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Citizen groups push for U.S. Senate money pledge from N.H. candidates

Two nonpartisan citizen advocacy groups are urging U.S. Sen. Jeanne Shaheen and her potential Republican rival Scott Brown to negotiate a pledge to reduce the outside money spent on their race in New Hampshire.

Common Cause and Public Citizen recently asked the two to agree by April 15 to a so-called “People’s Pledge” like the one Brown signed before losing his Massachusetts Senate seat to Democrat Elizabeth Warren in 2012.

“A campaign dominated by outside money will almost certainly distort your record and your opponent’s and will leave the winner beholden to a cadre of secret six- and seven-figure donors,” the groups wrote. “A serious effort to adopt a People’s Pledge for New Hampshire will make a major difference in the quality of the campaign, be a service to all voters of New Hampshire, and be a model for the rest of the nation.”

Shaheen, a first-term senator and former three-term governor, said her campaign will meet anytime, anywhere with Brown’s campaign to reach an agreement.

“Scott Brown said Massachusetts voters deserved better than the outside third-party attack ads,” she wrote the presidents of the advocacy groups. “I would hope he believes New Hampshire voters deserve better, too.”

Shaheen did not respond to the groups’ request that she stop airing a radio ad criticizing Brown about the pledge. Her spokesman said yesterday that would be part of any discussion between the two campaigns.

Asked for its response, Brown’s campaign pointed to a comment he made last week when he visited Frisbie Memorial Hospital, which is challenging its exclusion from the network available to individuals buying insurance through President Obama’s health care overhaul law.

“The only pledge I’m taking is a pledge to get rid of Obamacare,” Brown said.

Brown is expected to formally announce his campaign soon. He would face several primary opponents, including former U.S. senator Bob Smith, former state senator Jim Rubens and conservative activist Karen Testerman. Both Smith and Rubens’s campaigns said yesterday that Shaheen has not asked them to take the pledge. Rubens would decline, but has outlined detailed proposals for reducing the influence of outside money on campaigns, his spokesman said.

Smith has not taken a position, his campaign manager said. Testerman’s spokesman did not immediately return a call seeking comment.

Legacy Comments6

So much mis-information leads to the liberals being terribly biased. Maybe readers should read Koch's own words as published in the WSJ. Charles Koch: I'm Fighting to Restore a Free Society ... online.wsj.com/news/articles/SB .... Charles Koch writes that instead of welcoming free debate, collectivists engage in character assassination.

Constantly you bring up the Koch Brothers, seldom if ever do you bring up Soros or the Sandlers. There are two views of what is good for the country, the Soros collectivist view where everyone chips in more and more and more and others become dependent on that government check; that will soon exceed 50% of the population. Then there is the Soros side where they look to really open up free enterprise and that provides solid jobs, real jobs that give workers dignity, self respect and increases tax revenue with low unemployment. Hence, the government has less influence on peoples lives because people are less dependent on that "special interest" money. In a perfect world, I would choose the latter, any self respecting, ambitious person would.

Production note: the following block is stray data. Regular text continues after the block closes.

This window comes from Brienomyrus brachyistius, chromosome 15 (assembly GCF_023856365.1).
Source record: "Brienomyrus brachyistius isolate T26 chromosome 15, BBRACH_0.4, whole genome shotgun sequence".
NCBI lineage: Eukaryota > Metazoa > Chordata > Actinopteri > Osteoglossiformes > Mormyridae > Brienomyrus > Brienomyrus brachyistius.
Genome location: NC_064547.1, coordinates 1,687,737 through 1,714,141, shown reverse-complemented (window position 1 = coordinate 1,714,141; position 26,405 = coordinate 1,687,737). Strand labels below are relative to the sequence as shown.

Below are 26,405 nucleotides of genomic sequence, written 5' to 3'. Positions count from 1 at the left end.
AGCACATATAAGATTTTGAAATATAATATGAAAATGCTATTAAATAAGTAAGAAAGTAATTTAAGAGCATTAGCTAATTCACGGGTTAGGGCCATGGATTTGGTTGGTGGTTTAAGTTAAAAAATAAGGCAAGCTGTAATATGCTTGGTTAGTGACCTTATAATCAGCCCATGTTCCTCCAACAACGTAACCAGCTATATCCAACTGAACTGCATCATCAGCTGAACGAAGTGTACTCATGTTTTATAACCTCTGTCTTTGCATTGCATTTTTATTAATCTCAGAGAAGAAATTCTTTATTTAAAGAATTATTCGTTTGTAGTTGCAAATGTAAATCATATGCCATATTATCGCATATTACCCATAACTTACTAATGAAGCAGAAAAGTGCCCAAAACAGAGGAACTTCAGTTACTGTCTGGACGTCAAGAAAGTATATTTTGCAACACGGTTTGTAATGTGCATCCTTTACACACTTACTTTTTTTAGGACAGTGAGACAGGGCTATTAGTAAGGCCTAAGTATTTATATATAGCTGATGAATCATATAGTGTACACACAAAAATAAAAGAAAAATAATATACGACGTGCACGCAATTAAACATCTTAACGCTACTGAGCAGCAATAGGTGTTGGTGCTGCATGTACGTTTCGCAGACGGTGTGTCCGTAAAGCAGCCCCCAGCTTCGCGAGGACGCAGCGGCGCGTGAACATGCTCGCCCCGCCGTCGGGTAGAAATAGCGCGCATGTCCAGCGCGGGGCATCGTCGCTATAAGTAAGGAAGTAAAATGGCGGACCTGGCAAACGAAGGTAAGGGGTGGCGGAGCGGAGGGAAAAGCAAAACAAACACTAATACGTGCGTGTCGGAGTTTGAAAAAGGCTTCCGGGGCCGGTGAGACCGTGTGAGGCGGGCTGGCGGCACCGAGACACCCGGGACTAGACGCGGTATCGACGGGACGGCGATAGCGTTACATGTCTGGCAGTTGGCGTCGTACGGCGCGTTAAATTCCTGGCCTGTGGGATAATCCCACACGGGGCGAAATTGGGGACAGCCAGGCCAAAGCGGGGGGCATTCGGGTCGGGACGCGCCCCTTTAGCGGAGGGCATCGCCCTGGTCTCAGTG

Correction on that post it should read "Then there is the Koch side".....my bad

Boy you really have drunk the political kool-aid. The Koch's couldn't care any less about the average workers dignity. There are looking out for #1, just packaging it in such a way that suckers fall for it. Bottom line is people donate to political parties because they have an agenda, that agenda is what is best for them. Not you or I. You speak of free enterprise like it's a gift from God. Look back to the golden age of free enterprise the time of the Robber Barons, Coal mines with their company towns and company stores where you had no options to escape. It took unions to fight for the American workers so they had dignity and self respect. It wasn't until laws were written to protect not only workers but the environment and the courts then stepped in and broke up monopolies to allow competition and price options. This all cost businesses and stockholders money - it's no surprise they would fight to get it back. Free Market and Free Enterprise look good on paper but without regulations and limits it's a license to steal. To that end I give you "price gouging" and "sweat shops" the free market at it's ugliest. This is really what you want, it's not about jobs - it's about profits, regardless what their marketing guru's have sold you.

Pretty sure the Koch's employ almost 100,000 average workers...

While I applaud the principal here, any pledge who be a hollow victory. Due to the political landscape outside monies would still be spent in either candidates name by PACs or individuals. Americans for Prosperity(Koch brothers) or Bloomberg could and surely would pump just as much money into campaigns, only at arms length. Sorry, but too much money is at stake in politics. No longer is it about representation of their constituents, today it's all about what is best for special interest groups not what is good for the people or the Country. Before you condemn me as a pessimist - I am just being a realist.

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